Trade: Lightning package to Blackhawks for Hagel includes two first-rounders

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If you wanted a surprising trade — yet one that also feels familiar — then the Lightning acquiring Brandon Hagel from the Blackhawks should do the trick. It’s a stunner that the Lightning sent a package including two first-round picks to the Blackhawks for Hagel, yet it falls in line with past trades for the likes of Blake Coleman and Barclay Goodrow.

Note that the Blackhawks and Lightning haven’t confirmed the Hagel trade yet. (Although the Blackhawks did post the two eyeballs emoji.)

Lightning send two first-rounders, more to Blackhawks in Hagel trade

The Athletic’s Scott Powers and Sportsnet’s Elliotte Friedman report that the trade looks like this. If there are any changes, this post will be updated.

Lightning receive: Brandon Hagel (23, $1.5M cap hit through 2023-24), 2022 fourth-round pick, 2024 fourth-rounder.

Blackhawks receive: Taylor Raddysh, Boris Katchouk, 2023 first-round pick, 2024 first-round pick. Both first-round picks are top-10 protected.

Yes, Lightning evoke Coleman, Goodrow additions with Hagel trade

Some might have thought of the Lightning acquiring Blake Coleman/Barclay Goodrow when the Flames landed Calle Järnkrok. Nah, leave it to the Lightning to parallel their past more faithfully.

The Lightning paid big (first-rounders, a prospect like Nolan Foote) to land both Goodrow and Coleman. But those two players weren’t mere rentals. Coleman gave the Lightning two seasons of quality play at a cheap $1.8M cap hit; the Flames would go on to give him big term and almost $5M per year. Goodrow added to Tampa Bay’s depth at less than $1M, and now takes home more than $3.6M per year from the Rangers.

So, the Lightning are adding a piece who is a nice supplementary player, whose dirt-cheap contract fits their salary cap needs, and hopefully, one who is worth a lot more than $1.5M.

You know, like Goodrow and especially Coleman.

A stylistic match, too.

Also fitting the Goodrow/Coleman comparison: Hagel brings a physical element to the Lightning as a strong forechecker.

Does all of that translate to being worth a couple interesting prospects and two first-rounders? Maybe not for most franchises, but it’s an easy idea to sell for the Lightning, who are hoping to “three-peat.”

Hagel, 23, scored 21 goals and 37 points through 55 games this season. Considering his 22.3 shooting percentage, the Lightning may want to temper expectations about his scoring punch. (His greater offensive strength may be passing, anyway.)

Overall, he seems primed to make a strong team deeper, at both a cheap (salary cap) and expensive (draft capital) rate.

A tremendous boost to a should-be rebuild for the Blackhawks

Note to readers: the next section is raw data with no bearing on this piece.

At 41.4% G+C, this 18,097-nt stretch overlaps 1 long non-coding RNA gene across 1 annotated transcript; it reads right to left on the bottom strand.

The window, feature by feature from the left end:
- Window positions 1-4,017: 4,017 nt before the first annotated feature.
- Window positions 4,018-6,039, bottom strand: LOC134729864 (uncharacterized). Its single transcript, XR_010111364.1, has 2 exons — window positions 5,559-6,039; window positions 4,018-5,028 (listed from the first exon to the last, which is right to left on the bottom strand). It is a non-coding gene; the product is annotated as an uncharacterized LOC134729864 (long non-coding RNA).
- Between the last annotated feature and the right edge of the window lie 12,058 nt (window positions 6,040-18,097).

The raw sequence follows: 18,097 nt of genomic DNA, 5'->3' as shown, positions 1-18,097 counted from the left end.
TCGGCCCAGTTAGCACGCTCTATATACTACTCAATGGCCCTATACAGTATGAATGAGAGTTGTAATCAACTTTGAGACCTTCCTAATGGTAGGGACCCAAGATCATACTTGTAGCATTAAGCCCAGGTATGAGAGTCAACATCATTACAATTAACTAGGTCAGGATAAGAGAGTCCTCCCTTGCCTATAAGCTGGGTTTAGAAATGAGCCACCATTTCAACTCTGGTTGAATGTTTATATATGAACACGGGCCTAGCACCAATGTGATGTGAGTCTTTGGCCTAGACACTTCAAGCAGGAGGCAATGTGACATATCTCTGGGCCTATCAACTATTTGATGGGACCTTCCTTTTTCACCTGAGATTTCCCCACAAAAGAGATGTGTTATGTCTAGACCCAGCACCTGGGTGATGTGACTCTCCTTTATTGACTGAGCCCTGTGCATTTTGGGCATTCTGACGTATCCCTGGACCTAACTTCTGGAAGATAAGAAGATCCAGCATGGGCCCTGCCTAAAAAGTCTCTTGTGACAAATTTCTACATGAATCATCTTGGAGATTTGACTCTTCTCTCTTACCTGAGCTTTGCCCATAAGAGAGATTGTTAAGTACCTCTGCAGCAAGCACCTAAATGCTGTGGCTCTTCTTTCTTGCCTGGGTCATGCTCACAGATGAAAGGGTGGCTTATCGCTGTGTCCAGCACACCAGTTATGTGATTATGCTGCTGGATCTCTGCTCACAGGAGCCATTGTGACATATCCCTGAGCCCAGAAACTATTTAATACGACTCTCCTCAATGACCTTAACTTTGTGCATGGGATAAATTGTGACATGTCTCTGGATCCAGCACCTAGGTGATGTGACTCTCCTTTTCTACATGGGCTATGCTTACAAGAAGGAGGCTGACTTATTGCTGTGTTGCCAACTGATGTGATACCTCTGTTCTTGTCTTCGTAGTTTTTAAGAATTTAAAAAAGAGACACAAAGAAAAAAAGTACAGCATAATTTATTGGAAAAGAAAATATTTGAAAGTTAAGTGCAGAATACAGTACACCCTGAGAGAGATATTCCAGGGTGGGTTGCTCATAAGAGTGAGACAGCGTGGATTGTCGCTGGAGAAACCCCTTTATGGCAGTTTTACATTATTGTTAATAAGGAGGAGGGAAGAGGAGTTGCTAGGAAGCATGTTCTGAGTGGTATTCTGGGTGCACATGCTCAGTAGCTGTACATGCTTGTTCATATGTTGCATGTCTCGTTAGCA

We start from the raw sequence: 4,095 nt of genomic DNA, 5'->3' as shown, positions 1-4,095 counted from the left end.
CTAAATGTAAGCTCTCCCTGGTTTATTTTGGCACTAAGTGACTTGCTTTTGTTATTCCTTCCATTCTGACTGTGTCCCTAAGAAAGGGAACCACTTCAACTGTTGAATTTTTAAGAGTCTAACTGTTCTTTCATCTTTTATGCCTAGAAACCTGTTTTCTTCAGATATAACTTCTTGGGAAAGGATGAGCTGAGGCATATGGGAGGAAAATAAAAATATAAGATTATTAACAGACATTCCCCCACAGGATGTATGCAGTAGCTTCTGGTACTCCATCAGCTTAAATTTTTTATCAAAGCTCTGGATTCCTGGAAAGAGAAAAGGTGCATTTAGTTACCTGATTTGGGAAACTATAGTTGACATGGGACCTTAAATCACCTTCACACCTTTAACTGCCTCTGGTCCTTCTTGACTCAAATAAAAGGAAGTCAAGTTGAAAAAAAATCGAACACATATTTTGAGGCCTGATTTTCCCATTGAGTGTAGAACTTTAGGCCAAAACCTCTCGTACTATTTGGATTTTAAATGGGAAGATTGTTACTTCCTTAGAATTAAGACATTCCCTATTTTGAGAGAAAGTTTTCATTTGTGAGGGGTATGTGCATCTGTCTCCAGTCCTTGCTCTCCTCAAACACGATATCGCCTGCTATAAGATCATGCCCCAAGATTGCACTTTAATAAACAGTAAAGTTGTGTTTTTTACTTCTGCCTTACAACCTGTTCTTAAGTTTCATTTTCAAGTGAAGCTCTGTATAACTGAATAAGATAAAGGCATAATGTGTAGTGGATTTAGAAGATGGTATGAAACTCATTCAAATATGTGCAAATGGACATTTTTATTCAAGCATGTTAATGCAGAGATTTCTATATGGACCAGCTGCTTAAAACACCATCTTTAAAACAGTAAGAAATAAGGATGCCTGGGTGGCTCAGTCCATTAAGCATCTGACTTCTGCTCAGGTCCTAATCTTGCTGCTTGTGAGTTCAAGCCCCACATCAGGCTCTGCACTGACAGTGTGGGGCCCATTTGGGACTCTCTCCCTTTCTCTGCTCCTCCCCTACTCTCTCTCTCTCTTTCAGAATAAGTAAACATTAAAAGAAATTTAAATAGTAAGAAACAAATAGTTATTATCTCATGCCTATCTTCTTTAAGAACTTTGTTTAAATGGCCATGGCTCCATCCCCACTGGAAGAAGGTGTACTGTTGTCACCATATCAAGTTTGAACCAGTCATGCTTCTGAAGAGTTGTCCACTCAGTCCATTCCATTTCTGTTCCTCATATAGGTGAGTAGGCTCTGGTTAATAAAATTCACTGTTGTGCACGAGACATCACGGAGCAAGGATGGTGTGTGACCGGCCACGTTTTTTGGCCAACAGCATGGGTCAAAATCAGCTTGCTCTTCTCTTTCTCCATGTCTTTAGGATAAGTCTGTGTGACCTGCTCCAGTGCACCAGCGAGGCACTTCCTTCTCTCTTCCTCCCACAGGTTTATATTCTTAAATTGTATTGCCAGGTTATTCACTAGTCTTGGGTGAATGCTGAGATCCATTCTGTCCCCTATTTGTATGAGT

Before resigning in disgrace, Stan Bowman threw some Hail Mary attempts to keep his Blackhawks GM gig, including burning through rebuild resources (and future cap space) with the Seth Jones contract and extension.

That Seth Jones trade still costs the Blackhawks either their 2022 or 2023 first-rounder. So, getting maximum value for Brandon Hagel helps push that rebuild back on track (protected first-rounders or not).

Did the Blackhawks really not want to trade Hagel, or did they cleverly fuel that opinion to maximize the return? Either way, this is absolutely brilliant work.

Naturally, it’s up to the Blackhawks to make the most of those first-rounders from the Lightning. Though they’re top-10 protected, it’s also interesting to roll the dice on some Lightning slippage. Between the age and mileage on that roster, and a challenging top of the Atlantic Division, who knows?

Beyond actually using those picks, such draft capital could also be useful in trades to land more immediate roster options.

Could Katchouk and/or Raddysh help the Blackhawks?

So, what about Boris Katchouk and Taylor Raddysh, beyond having fun names to say? Here’s a quick rundown.

  • The Lightning took both with 2016 second-round picks. Katchouk, 23, was the 44th pick of the 2016 NHL Draft; Raddysh, 24, went 14 picks later at 58.
  • Raddysh and Katchouk were experiencing their first seasons with the Lightning. Raddysh generated 12 points in 53 games, averaging 11:03 TOI. Katchouk scored six points in 38 games, logging 9:49 per night.
  • While their upside seems limited, each may have potential to be decent forechecking depth players. And maybe slightly more than that?

Bonus points, really, if the Blackhawks turn one or more of Raddysh/Katchouk into “the next” Hagel, whether or not that leads to another trade (possibly with the Lightning, looking for the next next Coleman/Goodrow?).

James O’Brien is a writer for Pro Hockey Talk on NBC Sports. Drop him a line at phtblog@nbcsports.com or follow him on Twitter @cyclelikesedins.